Most of the reduction in Australia’s greenhouse gas emissions last year is likely to be wiped out as transport rebounds after Covid-19 lockdowns and farming recovers from the long-term-drought, according to an audit of national climate data.

Scott Morrison told the National Press Club earlier this month the government was “getting on with” reducing emissions, citing official data that found emissions were down 3% in the year to June to their lowest levels since 1998. He declared “these are the facts”.

An audit by Hugh Saddler, an energy consultant and honorary associate professor at ANU’s Crawford school of public policy, suggests at least some of the drop is likely to disappear.

Greenhouse gas by sector graph

The monthly national energy emissions audit, published by the Australia Institute, found there had been about a 4.5% fall in carbon pollution over the two years to 2020. This was mostly due to a surge in solar and wind electricity, but also linked to the impact of the Covid-19 shutdown, particularly on transport, and ongoing effects from the long-term drought, which significantly reduced sheep and cattle numbers.

The audit found the cuts in the latter two categories were not likely to continue.

The end of lockdowns and domestic travel restrictions meant emissions from road traffic and aviation were likely to “revert to their previous steadily growing trend”.

Similarly, agriculture emissions were likely to rise as drought conditions eased and herd numbers and crop production increased, in line with government projections. Nearly 80% of agricultural emissions are from livestock and cropping.

Saddler said it underlined that recent national emissions reductions had largely been the result of external circumstances, not climate policy. The Morrison government does not have overarching policies to reduce emissions from transport or agriculture.

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He said a recent government “future fuels” discussion paper on reducing emissions from transport offered “almost nothing”, and the government had no plan to cut agriculture emissions. Several Nationals MPs have argued the sector should be excluded from climate commitments, a stance that puts them at odds with farming groups calling for a 2050 net zero emissions target.

“Electricity generation emissions will continue to fall but, in the absence of any significant policy changes, reductions from this sector will be offset by steadily increasing transport emissions,” Saddler said.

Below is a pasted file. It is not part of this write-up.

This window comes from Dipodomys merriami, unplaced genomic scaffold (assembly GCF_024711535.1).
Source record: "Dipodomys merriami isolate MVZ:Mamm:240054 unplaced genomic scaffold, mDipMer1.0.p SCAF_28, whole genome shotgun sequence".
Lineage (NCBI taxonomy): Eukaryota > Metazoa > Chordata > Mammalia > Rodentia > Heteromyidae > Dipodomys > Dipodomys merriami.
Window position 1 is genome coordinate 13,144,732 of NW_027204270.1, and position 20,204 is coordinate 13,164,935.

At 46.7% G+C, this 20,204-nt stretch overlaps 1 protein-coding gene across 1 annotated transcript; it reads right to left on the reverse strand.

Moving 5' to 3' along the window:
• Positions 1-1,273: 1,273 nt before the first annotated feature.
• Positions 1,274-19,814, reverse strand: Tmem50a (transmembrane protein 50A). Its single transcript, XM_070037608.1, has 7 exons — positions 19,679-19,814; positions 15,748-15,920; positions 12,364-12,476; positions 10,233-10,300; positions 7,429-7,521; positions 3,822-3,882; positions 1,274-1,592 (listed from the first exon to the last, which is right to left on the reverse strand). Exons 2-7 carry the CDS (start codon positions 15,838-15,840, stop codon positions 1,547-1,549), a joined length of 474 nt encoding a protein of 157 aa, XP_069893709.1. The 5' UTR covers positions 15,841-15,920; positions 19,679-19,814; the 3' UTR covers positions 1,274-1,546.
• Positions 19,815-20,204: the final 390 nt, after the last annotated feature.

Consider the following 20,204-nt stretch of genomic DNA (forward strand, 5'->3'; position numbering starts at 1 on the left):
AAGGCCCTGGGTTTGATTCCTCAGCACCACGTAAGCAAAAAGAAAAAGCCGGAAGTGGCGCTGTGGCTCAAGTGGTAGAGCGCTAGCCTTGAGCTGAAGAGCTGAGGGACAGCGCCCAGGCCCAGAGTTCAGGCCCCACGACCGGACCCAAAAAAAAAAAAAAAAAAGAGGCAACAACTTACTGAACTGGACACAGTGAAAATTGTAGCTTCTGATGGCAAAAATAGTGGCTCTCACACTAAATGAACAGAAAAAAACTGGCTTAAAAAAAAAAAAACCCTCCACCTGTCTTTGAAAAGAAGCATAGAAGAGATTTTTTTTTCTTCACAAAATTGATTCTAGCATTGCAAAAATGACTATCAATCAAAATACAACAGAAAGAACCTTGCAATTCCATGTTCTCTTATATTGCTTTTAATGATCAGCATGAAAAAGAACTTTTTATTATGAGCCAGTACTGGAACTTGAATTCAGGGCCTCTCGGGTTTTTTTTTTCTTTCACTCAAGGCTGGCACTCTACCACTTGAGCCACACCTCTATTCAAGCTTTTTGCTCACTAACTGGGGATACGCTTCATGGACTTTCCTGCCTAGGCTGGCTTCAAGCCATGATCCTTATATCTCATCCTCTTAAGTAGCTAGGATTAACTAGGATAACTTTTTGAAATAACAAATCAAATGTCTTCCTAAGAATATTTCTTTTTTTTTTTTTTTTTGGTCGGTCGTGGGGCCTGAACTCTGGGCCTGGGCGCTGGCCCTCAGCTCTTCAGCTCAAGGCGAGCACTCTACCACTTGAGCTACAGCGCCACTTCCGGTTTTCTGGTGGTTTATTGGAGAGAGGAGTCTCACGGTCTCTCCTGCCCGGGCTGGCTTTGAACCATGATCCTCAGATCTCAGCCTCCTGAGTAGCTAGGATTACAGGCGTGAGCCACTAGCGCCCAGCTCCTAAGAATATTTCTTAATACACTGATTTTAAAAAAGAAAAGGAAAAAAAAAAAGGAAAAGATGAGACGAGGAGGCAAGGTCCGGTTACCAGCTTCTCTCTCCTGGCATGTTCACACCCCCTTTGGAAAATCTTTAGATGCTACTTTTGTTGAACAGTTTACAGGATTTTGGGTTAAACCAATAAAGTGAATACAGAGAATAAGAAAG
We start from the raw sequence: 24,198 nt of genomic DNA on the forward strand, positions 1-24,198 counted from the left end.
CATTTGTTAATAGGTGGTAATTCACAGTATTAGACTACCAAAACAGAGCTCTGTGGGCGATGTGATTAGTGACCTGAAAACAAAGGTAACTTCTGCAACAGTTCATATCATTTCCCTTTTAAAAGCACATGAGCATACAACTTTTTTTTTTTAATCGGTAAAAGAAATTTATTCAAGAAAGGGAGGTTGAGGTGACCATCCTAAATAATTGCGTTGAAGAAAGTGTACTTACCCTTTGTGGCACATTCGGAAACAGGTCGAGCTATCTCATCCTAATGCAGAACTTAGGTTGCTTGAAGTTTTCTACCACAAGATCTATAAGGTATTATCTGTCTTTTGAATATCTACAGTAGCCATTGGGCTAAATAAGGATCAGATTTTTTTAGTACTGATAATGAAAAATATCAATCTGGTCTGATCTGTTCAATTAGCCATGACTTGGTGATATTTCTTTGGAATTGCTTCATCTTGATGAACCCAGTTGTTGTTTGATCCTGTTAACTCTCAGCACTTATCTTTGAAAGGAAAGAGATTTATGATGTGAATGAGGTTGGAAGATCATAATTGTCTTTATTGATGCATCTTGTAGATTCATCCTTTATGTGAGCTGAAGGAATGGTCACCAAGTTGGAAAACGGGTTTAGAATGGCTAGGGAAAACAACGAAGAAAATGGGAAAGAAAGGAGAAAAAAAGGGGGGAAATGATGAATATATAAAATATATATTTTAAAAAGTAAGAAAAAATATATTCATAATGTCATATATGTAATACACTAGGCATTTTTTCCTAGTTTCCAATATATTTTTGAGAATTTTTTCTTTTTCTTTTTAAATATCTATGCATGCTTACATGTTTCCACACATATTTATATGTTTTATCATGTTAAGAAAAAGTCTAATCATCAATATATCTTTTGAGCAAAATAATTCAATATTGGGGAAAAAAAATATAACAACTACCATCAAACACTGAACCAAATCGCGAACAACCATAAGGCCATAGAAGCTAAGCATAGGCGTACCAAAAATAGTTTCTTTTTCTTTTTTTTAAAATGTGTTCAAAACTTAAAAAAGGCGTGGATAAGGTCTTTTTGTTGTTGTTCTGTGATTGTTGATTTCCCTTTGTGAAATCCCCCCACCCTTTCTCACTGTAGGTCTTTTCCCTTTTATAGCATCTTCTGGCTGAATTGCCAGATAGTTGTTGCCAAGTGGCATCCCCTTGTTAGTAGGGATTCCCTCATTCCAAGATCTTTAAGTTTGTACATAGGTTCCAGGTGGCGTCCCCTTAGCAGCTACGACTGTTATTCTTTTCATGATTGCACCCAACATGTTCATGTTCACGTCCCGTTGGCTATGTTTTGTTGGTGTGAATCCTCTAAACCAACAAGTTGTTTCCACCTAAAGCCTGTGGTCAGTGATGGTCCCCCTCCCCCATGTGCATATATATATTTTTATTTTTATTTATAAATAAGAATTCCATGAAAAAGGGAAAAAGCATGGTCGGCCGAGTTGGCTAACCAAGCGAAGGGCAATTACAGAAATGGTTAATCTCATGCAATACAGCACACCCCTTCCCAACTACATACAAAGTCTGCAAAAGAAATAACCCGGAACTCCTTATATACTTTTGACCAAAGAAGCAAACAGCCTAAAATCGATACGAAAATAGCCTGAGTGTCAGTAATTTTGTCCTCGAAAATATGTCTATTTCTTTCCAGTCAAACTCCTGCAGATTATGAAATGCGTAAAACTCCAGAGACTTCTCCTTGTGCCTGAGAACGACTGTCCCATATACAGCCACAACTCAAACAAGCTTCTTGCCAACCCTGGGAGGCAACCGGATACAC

“Total emissions from all sectors other than electricity generation will remain almost unchanged from 2018.”

The audit is consistent with official emissions projections released in December, which estimated national carbon pollution would drop by less than 7% over the next decade under current policies.

The projections report suggested the Morrison government was not yet on track to meet Australia’s 2030 emissions target under the Paris climate conference (a 26% to 28% cut to 2005 levels). Instead, established policies would lead to a 22% cut over that timeframe. More than half of that was achieved before the Coalition was elected in 2013.

Morrison has said the government wants Australia to reach net zero emissions as soon as possible, and preferably by 2050, through a “technology, not taxes” approach, but has not explained how its policies would achieve that.

Richie Merzian, the Australia Institute’s climate and energy program director, said emissions from vehicles and farming were now almost equal to those from the entire electricity sector.

“There is a real opportunity for the federal government to set the country on course to net zero emissions by 2050, if not sooner, but this requires sector-level plans for transport and agriculture,” he said.

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The audit looks at the change in emissions in the national electricity market, covering the five eastern states and the Australian Capital Territory, since 2008.

Changes in energy fuel type graph

They fell 26.5% over that time as coal-fired power plants closed and reduced their operating capacity, and wind and solar energy made up a greater share of the power supply.

The spike in renewable energy investment was largely driven by the national renewable energy target – which was filled in 2019 and not extended or replaced – and aided by state targets and a rapid reduction in the cost of solar and wind energy technology. Renewable energy including rooftop solar now provides about 27% of annual electricity.

Despite Covid-19 lockdowns, electricity use fell only 0.6% between February and November last year. But the amount of electricity generated by burning coal fell nearly 8% in both New South Wales and Queensland between late 2019 and late 2020.

Saddler said the NSW Electricity Infrastructure Investment Act, which passed state parliament in November and promises to underwrite 12 gigawatts of new solar and wind and 2GW of long-duration storage, would be a significant development in managing the shift to variable renewable energy.



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